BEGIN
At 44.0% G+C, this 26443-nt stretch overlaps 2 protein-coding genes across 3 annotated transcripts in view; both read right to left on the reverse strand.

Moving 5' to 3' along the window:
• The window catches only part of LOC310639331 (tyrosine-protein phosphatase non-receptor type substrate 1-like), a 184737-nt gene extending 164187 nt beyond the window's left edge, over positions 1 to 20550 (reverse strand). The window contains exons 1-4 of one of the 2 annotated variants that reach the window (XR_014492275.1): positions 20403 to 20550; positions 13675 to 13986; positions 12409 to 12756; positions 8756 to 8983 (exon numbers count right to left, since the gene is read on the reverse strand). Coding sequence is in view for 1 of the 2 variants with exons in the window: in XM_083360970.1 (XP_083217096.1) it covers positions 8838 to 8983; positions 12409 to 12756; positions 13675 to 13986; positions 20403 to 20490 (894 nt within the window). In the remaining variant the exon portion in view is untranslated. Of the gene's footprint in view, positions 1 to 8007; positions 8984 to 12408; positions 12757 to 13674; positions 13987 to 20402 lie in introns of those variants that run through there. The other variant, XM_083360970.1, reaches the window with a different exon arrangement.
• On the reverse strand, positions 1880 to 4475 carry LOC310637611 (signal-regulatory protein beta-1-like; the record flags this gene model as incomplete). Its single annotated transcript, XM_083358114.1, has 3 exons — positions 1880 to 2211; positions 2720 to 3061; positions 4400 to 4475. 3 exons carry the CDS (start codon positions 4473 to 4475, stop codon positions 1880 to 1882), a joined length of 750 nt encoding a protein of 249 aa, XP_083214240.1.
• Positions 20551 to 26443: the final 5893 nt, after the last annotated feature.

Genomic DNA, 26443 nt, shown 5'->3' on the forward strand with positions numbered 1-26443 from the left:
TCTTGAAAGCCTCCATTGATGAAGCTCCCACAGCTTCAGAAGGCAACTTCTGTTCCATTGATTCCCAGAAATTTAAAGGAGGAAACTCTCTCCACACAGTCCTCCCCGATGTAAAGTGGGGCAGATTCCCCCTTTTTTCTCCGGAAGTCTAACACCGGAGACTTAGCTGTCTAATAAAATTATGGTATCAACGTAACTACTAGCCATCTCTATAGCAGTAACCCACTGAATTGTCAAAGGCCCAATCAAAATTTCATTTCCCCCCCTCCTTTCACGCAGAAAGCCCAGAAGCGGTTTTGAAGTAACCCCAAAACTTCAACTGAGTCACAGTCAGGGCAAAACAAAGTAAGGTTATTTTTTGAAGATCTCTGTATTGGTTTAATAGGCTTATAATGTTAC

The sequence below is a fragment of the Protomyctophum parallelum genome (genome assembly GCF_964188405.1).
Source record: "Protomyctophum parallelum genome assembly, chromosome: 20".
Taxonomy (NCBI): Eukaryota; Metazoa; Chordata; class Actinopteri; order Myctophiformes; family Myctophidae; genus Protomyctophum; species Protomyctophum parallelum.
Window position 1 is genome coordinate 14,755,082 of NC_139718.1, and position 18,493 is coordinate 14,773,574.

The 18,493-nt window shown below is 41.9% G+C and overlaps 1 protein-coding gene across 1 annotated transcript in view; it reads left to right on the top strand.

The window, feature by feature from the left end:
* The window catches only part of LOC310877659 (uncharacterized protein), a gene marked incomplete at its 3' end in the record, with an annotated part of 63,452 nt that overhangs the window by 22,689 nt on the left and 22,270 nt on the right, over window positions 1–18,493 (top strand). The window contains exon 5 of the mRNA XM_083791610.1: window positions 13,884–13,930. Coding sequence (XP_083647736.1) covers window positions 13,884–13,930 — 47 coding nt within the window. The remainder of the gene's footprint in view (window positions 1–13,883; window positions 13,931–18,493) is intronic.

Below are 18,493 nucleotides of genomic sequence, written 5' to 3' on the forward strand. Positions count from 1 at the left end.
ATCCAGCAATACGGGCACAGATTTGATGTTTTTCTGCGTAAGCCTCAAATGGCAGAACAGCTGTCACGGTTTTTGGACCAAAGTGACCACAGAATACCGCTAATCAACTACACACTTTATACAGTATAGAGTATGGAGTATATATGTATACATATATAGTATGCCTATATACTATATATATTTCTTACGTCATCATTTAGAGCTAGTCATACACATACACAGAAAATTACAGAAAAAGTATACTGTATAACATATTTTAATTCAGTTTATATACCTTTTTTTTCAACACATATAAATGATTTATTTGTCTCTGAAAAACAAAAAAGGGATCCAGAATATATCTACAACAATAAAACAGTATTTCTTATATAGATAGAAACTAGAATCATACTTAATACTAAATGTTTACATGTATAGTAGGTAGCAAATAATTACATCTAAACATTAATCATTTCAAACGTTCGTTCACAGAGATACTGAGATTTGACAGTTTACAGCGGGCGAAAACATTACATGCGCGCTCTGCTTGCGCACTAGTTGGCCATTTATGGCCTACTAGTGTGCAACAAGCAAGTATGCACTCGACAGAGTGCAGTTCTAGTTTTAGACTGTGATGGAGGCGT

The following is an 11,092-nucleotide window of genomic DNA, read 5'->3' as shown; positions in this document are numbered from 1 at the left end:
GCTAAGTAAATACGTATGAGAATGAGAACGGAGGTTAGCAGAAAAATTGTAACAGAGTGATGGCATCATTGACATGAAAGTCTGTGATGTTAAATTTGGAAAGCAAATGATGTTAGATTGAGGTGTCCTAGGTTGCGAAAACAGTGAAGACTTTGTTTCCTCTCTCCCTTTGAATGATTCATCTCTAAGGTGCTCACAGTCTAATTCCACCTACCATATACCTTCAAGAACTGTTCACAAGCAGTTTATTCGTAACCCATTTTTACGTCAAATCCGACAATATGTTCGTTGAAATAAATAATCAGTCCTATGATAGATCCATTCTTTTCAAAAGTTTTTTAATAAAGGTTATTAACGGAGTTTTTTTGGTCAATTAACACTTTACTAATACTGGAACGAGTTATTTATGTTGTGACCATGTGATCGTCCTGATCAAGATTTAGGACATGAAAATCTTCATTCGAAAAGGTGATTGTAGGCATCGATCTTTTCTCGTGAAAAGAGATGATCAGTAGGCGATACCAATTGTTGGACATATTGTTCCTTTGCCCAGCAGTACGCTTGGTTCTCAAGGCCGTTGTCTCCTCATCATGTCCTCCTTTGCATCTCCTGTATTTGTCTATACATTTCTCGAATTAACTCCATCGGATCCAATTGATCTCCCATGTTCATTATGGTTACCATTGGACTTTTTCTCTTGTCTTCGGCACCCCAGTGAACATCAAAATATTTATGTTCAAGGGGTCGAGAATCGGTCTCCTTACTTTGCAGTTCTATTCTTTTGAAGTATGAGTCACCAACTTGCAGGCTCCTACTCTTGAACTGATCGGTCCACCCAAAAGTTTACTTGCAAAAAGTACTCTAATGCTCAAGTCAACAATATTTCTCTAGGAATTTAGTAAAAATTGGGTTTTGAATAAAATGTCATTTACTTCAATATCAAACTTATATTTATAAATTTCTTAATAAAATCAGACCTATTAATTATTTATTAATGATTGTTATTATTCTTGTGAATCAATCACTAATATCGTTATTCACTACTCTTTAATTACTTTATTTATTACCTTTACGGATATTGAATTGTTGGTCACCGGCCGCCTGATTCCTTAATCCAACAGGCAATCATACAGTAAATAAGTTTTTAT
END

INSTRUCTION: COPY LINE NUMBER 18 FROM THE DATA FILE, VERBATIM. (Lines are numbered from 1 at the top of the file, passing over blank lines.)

GCTAAGTAAATACGTATGAGAATGAGAACGGAGGTTAGCAGAAAAATTGTAACAGAGTGATGGCATCATTGACATGAAAGTCTGTGATGTTAAATTTGGAAAGCAAATGATGTTAGATTGAGGTGTCCTAGGTTGCGAAAACAGTGAAGACTTTGTTTCCTCTCTCCCTTTGAATGATTCATCTCTAAGGTGCTCACAGTCTAATTCCACCTACCATATACCTTCAAGAACTGTTCACAAGCAGTTTATTCGTAACCCATTTTTACGTCAAATCCGACAATATGTTCGTTGAAATAAATAATCAGTCCTATGATAGATCCATTCTTTTCAAAAGTTTTTTAATAAAGGTTATTAACGGAGTTTTTTTGGTCAATTAACACTTTACTAATACTGGAACGAGTTATTTATGTTGTGACCATGTGATCGTCCTGATCAAGATTTAGGACATGAAAATCTTCATTCGAAAAGGTGATTGTAGGCATCGATCTTTTCTCGTGAAAAGAGATGATCAGTAGGCGATACCAATTGTTGGACATATTGTTCCTTTGCCCAGCAGTACGCTTGGTTCTCAAGGCCGTTGTCTCCTCATCATGTCCTCCTTTGCATCTCCTGTATTTGTCTATACATTTCTCGAATTAACTCCATCGGATCCAATTGATCTCCCATGTTCATTATGGTTACCATTGGACTTTTTCTCTTGTCTTCGGCACCCCAGTGAACATCAAAATATTTATGTTCAAGGGGTCGAGAATCGGTCTCCTTACTTTGCAGTTCTATTCTTTTGAAGTATGAGTCACCAACTTGCAGGCTCCTACTCTTGAACTGATCGGTCCACCCAAAAGTTTACTTGCAAAAAGTACTCTAATGCTCAAGTCAACAATATTTCTCTAGGAATTTAGTAAAAATTGGGTTTTGAATAAAATGTCATTTACTTCAATATCAAACTTATATTTATAAATTTCTTAATAAAATCAGACCTATTAATTATTTATTAATGATTGTTATTATTCTTGTGAATCAATCACTAATATCGTTATTCACTACTCTTTAATTACTTTATTTATTACCTTTACGGATATTGAATTGTTGGTCACCGGCCGCCTGATTCCTTAATCCAACAGGCAATCATACAGTAAATAAGTTTTTAT